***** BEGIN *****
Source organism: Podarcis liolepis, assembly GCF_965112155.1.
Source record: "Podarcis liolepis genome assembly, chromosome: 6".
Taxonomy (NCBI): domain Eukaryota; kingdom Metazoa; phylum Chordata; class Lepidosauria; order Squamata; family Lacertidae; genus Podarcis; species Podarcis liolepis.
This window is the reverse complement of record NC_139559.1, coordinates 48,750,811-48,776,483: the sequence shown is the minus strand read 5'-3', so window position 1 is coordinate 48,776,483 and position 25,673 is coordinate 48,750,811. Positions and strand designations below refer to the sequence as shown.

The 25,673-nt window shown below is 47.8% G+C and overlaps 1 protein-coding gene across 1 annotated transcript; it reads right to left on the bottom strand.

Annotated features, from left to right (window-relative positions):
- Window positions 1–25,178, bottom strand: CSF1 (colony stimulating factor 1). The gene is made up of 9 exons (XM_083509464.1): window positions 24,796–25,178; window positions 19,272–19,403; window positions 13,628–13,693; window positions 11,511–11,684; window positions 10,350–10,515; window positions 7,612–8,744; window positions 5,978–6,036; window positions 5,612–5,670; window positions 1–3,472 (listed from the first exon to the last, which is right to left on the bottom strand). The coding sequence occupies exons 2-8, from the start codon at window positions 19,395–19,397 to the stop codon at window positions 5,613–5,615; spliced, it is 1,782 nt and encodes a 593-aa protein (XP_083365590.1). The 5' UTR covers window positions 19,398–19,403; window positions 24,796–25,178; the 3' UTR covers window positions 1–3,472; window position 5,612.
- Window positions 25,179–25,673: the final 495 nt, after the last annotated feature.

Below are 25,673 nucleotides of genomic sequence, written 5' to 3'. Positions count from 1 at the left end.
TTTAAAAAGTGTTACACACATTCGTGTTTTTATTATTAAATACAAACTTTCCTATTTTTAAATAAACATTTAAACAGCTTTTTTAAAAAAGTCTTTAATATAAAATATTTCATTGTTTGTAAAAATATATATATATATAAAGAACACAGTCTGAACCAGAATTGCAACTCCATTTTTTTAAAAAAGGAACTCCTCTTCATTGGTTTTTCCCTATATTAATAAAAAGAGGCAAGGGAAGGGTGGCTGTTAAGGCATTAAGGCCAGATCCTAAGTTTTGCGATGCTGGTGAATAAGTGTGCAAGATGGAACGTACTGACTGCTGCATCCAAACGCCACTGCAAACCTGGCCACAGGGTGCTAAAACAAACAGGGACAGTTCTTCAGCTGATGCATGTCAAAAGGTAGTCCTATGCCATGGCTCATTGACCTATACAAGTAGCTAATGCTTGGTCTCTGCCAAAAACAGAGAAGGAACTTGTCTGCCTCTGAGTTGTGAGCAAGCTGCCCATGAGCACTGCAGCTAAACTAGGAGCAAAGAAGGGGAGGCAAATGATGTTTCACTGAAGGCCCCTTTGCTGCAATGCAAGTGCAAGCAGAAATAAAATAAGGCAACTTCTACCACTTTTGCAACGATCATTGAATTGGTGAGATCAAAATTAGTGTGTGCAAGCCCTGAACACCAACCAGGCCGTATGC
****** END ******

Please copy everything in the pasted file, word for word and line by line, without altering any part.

Source organism: Podarcis liolepis, assembly GCF_965112155.1.
Source record: "Podarcis liolepis genome assembly, chromosome: 6".
Taxonomy (NCBI): domain Eukaryota; kingdom Metazoa; phylum Chordata; class Lepidosauria; order Squamata; family Lacertidae; genus Podarcis; species Podarcis liolepis.
This window is the reverse complement of record NC_139559.1, coordinates 48,750,811-48,776,483: the sequence shown is the minus strand read 5'-3', so window position 1 is coordinate 48,776,483 and position 25,673 is coordinate 48,750,811. Positions and strand designations below refer to the sequence as shown.

The 25,673-nt window shown below is 47.8% G+C and overlaps 1 protein-coding gene across 1 annotated transcript; it reads right to left on the bottom strand.

Annotated features, from left to right (window-relative positions):
- Window positions 1–25,178, bottom strand: CSF1 (colony stimulating factor 1). The gene is made up of 9 exons (XM_083509464.1): window positions 24,796–25,178; window positions 19,272–19,403; window positions 13,628–13,693; window positions 11,511–11,684; window positions 10,350–10,515; window positions 7,612–8,744; window positions 5,978–6,036; window positions 5,612–5,670; window positions 1–3,472 (listed from the first exon to the last, which is right to left on the bottom strand). The coding sequence occupies exons 2-8, from the start codon at window positions 19,395–19,397 to the stop codon at window positions 5,613–5,615; spliced, it is 1,782 nt and encodes a 593-aa protein (XP_083365590.1). The 5' UTR covers window positions 19,398–19,403; window positions 24,796–25,178; the 3' UTR covers window positions 1–3,472; window position 5,612.
- Window positions 25,179–25,673: the final 495 nt, after the last annotated feature.

Below are 25,673 nucleotides of genomic sequence, written 5' to 3'. Positions count from 1 at the left end.
TTTAAAAAGTGTTACACACATTCGTGTTTTTATTATTAAATACAAACTTTCCTATTTTTAAATAAACATTTAAACAGCTTTTTTAAAAAAGTCTTTAATATAAAATATTTCATTGTTTGTAAAAATATATATATATATAAAGAACACAGTCTGAACCAGAATTGCAACTCCATTTTTTTAAAAAAGGAACTCCTCTTCATTGGTTTTTCCCTATATTAATAAAAAGAGGCAAGGGAAGGGTGGCTGTTAAGGCATTAAGGCCAGATCCTAAGTTTTGCGATGCTGGTGAATAAGTGTGCAAGATGGAACGTACTGACTGCTGCATCCAAACGCCACTGCAAACCTGGCCACAGGGTGCTAAAACAAACAGGGACAGTTCTTCAGCTGATGCATGTCAAAAGGTAGTCCTATGCCATGGCTCATTGACCTATACAAGTAGCTAATGCTTGGTCTCTGCCAAAAACAGAGAAGGAACTTGTCTGCCTCTGAGTTGTGAGCAAGCTGCCCATGAGCACTGCAGCTAAACTAGGAGCAAAGAAGGGGAGGCAAATGATGTTTCACTGAAGGCCCCTTTGCTGCAATGCAAGTGCAAGCAGAAATAAAATAAGGCAACTTCTACCACTTTTGCAACGATCATTGAATTGGTGAGATCAAAATTAGTGTGTGCAAGCCCTGAACACCAACCAGGCCGTATGC